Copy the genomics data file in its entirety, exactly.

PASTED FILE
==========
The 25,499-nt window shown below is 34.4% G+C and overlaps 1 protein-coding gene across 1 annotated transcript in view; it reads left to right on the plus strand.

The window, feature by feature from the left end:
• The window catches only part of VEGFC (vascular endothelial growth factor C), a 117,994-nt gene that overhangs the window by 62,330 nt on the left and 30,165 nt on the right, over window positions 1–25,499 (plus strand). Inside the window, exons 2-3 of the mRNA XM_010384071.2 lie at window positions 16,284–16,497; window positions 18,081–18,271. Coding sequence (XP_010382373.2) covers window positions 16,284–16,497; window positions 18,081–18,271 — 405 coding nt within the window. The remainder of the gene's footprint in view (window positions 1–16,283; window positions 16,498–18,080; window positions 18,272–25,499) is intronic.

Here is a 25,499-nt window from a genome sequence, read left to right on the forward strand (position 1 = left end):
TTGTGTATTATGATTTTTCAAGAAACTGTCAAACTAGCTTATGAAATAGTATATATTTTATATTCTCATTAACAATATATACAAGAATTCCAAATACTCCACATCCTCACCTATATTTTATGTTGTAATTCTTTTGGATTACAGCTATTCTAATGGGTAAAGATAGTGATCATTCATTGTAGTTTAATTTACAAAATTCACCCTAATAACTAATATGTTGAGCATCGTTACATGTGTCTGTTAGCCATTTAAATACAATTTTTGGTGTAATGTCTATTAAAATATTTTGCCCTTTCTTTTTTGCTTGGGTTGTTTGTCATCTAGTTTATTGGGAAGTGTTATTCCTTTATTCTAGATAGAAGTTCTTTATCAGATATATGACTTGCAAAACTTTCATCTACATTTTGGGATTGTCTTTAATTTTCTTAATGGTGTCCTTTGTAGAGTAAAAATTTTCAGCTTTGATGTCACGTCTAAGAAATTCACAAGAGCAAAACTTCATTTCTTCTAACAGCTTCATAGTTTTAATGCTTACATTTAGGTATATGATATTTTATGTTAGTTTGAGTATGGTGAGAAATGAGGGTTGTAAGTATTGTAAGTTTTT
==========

The 25,499-nt window shown below is 34.4% G+C and overlaps 1 protein-coding gene across 1 annotated transcript in view; it reads left to right on the plus strand.

The window, feature by feature from the left end:
• The window catches only part of VEGFC (vascular endothelial growth factor C), a 117,994-nt gene that overhangs the window by 62,330 nt on the left and 30,165 nt on the right, over window positions 1–25,499 (plus strand). Inside the window, exons 2-3 of the mRNA XM_010384071.2 lie at window positions 16,284–16,497; window positions 18,081–18,271. Coding sequence (XP_010382373.2) covers window positions 16,284–16,497; window positions 18,081–18,271 — 405 coding nt within the window. The remainder of the gene's footprint in view (window positions 1–16,283; window positions 16,498–18,080; window positions 18,272–25,499) is intronic.

Here is a 25,499-nt window from a genome sequence, read left to right on the forward strand (position 1 = left end):
TTGTGTATTATGATTTTTCAAGAAACTGTCAAACTAGCTTATGAAATAGTATATATTTTATATTCTCATTAACAATATATACAAGAATTCCAAATACTCCACATCCTCACCTATATTTTATGTTGTAATTCTTTTGGATTACAGCTATTCTAATGGGTAAAGATAGTGATCATTCATTGTAGTTTAATTTACAAAATTCACCCTAATAACTAATATGTTGAGCATCGTTACATGTGTCTGTTAGCCATTTAAATACAATTTTTGGTGTAATGTCTATTAAAATATTTTGCCCTTTCTTTTTTGCTTGGGTTGTTTGTCATCTAGTTTATTGGGAAGTGTTATTCCTTTATTCTAGATAGAAGTTCTTTATCAGATATATGACTTGCAAAACTTTCATCTACATTTTGGGATTGTCTTTAATTTTCTTAATGGTGTCCTTTGTAGAGTAAAAATTTTCAGCTTTGATGTCACGTCTAAGAAATTCACAAGAGCAAAACTTCATTTCTTCTAACAGCTTCATAGTTTTAATGCTTACATTTAGGTATATGATATTTTATGTTAGTTTGAGTATGGTGAGAAATGAGGGTTGTAAGTATTGTAAGTTTTT